Private Prosecution Unit

AfriForum’s Private Prosecution Unit

AfriForum established a Private Prosecution Unit under the guidance of Adv. Gerrie Nel. The unit’s objective is to initiate prosecution in cases where the National Prosecuting Authority (NPA) fails to prosecute persons (especially high-profile individuals or those with political ties) without valid reasons.

Adv. Gerrie Nel resigned as state prosecutor and joined AfriForum’s Private Prosecution Unit on 1 February 2017 as head of the unit. South African legislation makes private prosecution possible in cases where the National Prosecuting Authority (NPA) decides not to prosecute someone who is suspected of an offence.

Adv. Adv. Gerrie Nel, Head of AfriForum’s private prosecution unit, recently explained how private prosecution works and what such a unit entails.

The process in a nutshell

After a case is reported to the SAPS, the National Prosecuting Authority (NPA) must decide whether it will prosecute the offender. If the NPA declines to prosecute and AfriForum is of the opinion that there are grounds for a successful prosecution, the private prosecution unit may approach the NPA (in terms of section 7 of the Criminal Procedure Act) and apply for a nolle prosequi certificate. The certificate then gives anyone the right to institute prosecution in their own name.

Upon receipt of an application for a nolle prosequi certificate, the NPA may reconsider the case and decide to institute prosecution. If this is the case, AfriForum will not be entitled to a nolle prosequi certificate.

“Even if AfriForum’s private prosecution unit is already in the process of prosecuting a case, it is important to know that the NPA is compelled to take it over from us if it becomes clear that a successful prosecution is possible. This obligation has as foundation the state’s duty to prevent the payment of costs.

“AfriForum may decline this, but it is quite unlikely, as we will then be responsible for the legal costs in a case that the state offers to prosecute further at their cost,” Nel explained.

It is also very likely that the NPA will monitor a case that the unit is privately prosecuting, and – if it looks like the unit is going to win – will request to prosecute it once again, because they know that, if the unit wins, the legal costs will have to be paid to AfriForum. Nel points out that this would also be considered a success, as it will mean that the case is lawfully prosecuted.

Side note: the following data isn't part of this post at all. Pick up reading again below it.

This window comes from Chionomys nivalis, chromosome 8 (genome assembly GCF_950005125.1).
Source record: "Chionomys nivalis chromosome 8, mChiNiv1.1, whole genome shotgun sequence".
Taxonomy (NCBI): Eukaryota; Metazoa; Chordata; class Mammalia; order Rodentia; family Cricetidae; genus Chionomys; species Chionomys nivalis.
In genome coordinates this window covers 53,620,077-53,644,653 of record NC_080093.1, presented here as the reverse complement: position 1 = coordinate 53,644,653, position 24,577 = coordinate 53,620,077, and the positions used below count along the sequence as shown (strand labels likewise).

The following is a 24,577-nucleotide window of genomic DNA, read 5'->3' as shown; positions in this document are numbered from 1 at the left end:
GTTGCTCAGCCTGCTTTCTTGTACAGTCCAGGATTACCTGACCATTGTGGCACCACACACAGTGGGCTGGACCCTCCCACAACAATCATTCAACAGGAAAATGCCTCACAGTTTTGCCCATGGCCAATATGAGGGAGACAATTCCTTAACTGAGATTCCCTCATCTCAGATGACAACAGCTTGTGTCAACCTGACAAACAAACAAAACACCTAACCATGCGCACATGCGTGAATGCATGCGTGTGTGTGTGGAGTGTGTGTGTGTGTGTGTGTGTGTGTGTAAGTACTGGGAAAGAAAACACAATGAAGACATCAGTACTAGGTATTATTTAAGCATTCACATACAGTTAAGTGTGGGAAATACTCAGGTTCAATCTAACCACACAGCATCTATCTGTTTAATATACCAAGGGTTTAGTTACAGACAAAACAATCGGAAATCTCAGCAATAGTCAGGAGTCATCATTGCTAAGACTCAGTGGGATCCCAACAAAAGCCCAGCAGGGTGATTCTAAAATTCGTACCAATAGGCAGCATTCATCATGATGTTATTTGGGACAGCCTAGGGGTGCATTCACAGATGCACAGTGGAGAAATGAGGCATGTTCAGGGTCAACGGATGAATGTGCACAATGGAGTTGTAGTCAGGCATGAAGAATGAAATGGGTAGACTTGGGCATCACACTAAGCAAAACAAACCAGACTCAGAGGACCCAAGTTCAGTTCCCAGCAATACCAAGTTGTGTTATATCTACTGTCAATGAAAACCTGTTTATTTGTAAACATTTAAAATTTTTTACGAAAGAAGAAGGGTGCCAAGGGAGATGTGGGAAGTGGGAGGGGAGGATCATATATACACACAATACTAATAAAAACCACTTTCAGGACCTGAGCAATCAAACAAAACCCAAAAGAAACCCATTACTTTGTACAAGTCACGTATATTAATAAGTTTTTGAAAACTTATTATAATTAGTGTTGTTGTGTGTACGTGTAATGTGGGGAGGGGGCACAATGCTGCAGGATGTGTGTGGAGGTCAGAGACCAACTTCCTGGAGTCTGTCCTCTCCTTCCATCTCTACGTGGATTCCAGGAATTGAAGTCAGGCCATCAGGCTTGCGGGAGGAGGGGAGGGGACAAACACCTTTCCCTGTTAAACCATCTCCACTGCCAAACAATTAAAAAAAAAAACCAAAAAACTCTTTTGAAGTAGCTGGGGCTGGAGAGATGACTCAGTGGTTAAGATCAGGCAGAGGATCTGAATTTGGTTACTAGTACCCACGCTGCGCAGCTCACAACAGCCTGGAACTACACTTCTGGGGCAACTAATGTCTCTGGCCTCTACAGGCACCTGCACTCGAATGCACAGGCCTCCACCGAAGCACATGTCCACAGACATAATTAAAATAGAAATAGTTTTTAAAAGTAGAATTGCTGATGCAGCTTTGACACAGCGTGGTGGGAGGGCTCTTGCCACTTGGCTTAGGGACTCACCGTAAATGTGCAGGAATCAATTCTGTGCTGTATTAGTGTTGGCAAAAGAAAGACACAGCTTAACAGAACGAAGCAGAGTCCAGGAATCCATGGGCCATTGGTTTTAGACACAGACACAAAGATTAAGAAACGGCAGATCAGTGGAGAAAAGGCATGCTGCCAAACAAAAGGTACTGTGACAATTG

Nel also mentioned that he had been asked before if the state would not want to lose such a case intentionally. He is convinced, however, that no prosecutor would willingly lose a case. He also explained that such a case is prosecuted in public and that AfriForum would follow it meticulously to ensure that justice prevails.

Legal costs

Once the unit is in possession of a nolle prosequi certificate, AfriForum must provide financial guarantees to prove that if will be able to pay the costs if the accused is found innocent. “If we lose, AfriForum will be responsible for all legal costs. Therefore, the choice of cases and the preparation for these cases are very important so that we can prosecute successfully,” Nel explained. The law requires that prosecution must commence within three months after the nolle prosequi certificate has been issued This emphasises proper preparation and careful consideration of which cases to take on.

Nel made it clear that the focus will not only be on cases of national interest, but that AfriForum would like to get involved in cases on local level where there are signs of selective prosecution.


Nel said that, although the concept of private prosecution is unbelievably exciting, it will be a difficult and challenging road. “It has never been done before, and everything we do is pioneer work.”

He is preparing himself for extreme frustration in the collection of affidavits and evidence. People must realise that it is quite different from NPA prosecutors who have the whole police service at their disposal to collect affidavits and evidence. AfriForum will have to do this themselves. He realises that there will be parties and individuals in the process who would want to make it difficult for them.

Nel pointed out that, as soon as private prosecution is instituted, the prosecution will continue with the same process and rules of evidence as with other criminal cases. As the state does, the unit will carry the onus to proof an accused’s guilt beyond any reasonable doubt.

Hy said that the public and AfriForum members must realise that the unit will not disclose the names of accused people in the media. This would not only be inherently unfair, but would also put undue pressure on the unit to prepare for such a case. Once they are ready to apply for a certificate, however, the unit will identify the specific case.

According to Gerrie, the private prosecution unit – which is made possible by contributions from AfriForum members – is an historic turning point in the country’s legal process. “I think that in a year or two from now we would be looking back and wonder why a private prosecution unit was not established sooner,” he said.